Pls help with prioritizing diagnosis

  1. 0
    Hi everyone!
    I am writing a 7pg critical thinking paper but kinda worried my diagnosis arent on point...

    My patient, 81 yr old male, came in the hospital with complaint of difficulty breathing with rapid, shallow breaths. His admittance diagnosis was hypoxia, respiratory distress caused by aspiration pneumonia. He has a history of CAD, HTN, DM, gout, spinal cord infarction, CVA, oral candiasis.

    *The guidelines of the paper requires us to pick a patient with an already existing complication/illness with a new stressor...so im using the patient history of CVA = causing dysphagia = causing aspiration pneumonia...not far fetched right?

    Getting back to patient's assessment. Pulmonary: lung sounds decreased bilaterally, o2 sat 95% on 2L NC, productive cough for clear sputum, patient self suction with yankaver, respirations normal nonlabored. Neuro: minimal movement in R and L leg. GU: foley for neurogenic bladder draining amber urine. Diet: NPO high risk of aspiration.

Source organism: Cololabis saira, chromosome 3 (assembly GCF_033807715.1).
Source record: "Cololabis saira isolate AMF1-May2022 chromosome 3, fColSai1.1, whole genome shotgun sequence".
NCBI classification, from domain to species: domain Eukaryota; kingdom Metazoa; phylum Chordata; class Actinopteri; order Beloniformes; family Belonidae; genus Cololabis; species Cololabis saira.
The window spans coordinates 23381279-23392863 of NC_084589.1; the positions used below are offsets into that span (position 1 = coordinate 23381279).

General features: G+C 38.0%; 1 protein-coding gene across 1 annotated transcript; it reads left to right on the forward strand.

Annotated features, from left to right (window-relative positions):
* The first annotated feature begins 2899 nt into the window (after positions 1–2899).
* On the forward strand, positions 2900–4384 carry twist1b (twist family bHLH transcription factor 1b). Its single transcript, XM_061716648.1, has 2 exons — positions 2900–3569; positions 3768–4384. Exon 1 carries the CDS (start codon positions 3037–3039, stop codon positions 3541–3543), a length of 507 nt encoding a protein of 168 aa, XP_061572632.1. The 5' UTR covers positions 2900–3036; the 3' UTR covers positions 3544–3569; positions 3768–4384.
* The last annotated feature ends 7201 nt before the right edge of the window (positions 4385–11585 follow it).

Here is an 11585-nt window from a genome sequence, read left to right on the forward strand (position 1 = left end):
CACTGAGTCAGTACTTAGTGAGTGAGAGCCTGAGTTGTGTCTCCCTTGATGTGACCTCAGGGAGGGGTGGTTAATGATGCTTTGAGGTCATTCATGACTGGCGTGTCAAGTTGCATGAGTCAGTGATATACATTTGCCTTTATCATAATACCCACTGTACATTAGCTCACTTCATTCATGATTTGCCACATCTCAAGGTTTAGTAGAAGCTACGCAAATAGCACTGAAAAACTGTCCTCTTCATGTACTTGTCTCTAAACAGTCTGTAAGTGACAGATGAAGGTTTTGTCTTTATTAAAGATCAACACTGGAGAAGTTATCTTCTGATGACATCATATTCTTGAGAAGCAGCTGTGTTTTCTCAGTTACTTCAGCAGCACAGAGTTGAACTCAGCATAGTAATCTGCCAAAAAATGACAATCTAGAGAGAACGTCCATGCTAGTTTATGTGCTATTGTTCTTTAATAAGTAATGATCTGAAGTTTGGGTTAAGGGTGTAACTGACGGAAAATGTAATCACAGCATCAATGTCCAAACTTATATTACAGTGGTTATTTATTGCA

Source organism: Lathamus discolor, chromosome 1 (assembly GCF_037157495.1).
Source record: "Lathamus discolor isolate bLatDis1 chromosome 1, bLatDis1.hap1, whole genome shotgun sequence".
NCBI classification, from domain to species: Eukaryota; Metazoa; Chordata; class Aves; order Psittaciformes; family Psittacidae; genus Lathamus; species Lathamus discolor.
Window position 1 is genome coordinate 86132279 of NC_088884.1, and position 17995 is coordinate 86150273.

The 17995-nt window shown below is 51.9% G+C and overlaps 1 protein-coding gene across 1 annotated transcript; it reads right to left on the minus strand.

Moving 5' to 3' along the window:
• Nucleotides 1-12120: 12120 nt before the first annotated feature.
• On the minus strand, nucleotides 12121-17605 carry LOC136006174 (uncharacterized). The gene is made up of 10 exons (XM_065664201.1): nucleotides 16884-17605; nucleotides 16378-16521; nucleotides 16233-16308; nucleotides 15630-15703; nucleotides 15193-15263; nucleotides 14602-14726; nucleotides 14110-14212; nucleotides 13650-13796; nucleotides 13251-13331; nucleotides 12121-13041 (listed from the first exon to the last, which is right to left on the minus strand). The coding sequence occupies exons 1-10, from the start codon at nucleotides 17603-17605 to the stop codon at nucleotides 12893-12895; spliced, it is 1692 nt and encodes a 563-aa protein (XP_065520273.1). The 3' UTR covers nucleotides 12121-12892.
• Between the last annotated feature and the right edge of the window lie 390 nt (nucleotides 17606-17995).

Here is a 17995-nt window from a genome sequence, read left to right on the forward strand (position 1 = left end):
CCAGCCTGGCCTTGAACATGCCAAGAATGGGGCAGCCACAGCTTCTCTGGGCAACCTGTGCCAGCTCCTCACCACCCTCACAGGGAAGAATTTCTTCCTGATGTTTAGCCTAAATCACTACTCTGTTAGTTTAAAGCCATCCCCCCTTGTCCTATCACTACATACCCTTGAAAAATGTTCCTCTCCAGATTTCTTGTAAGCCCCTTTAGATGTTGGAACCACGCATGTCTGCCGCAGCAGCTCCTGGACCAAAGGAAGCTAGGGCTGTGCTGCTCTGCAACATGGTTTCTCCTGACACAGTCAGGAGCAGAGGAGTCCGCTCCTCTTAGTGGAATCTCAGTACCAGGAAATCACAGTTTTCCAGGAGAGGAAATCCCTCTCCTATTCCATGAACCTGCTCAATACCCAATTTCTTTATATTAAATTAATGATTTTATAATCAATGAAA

VS: bp 138/68, T 98.6, HR 86, RR 16, Pain 6/10 chest

    *Guidelines requires 4 nursing diagnosis
    1. Ineffective airway clearance r/t excess tracheobronchial secretions
    2. Impaired gas exchange r/t insufficient oxygenation as a result of inflammation
    3. Risk for aspiration r/t impaired swallowing (this one is confusing me. My instructor told me this is a priority i guess to prevent further aspiration?)
    4. Imbalanced nutrition r/t NPO status?

    I believe that these four are the priority. Do i have them in the right order? Does it sound correct?

    I also found out very late after i developed my priority list that the patient has sepsis! but I couldnt find a nursing diagnosis specifically for sepsis. I would think that would take the #1 spot? .. sepsis can lead to death but all of the other diagnosis can too...im thinking ABCs and airway would be #1 right?
    As you can tell, there is a lot of doubting going on

    Any input would be greatly appreciated!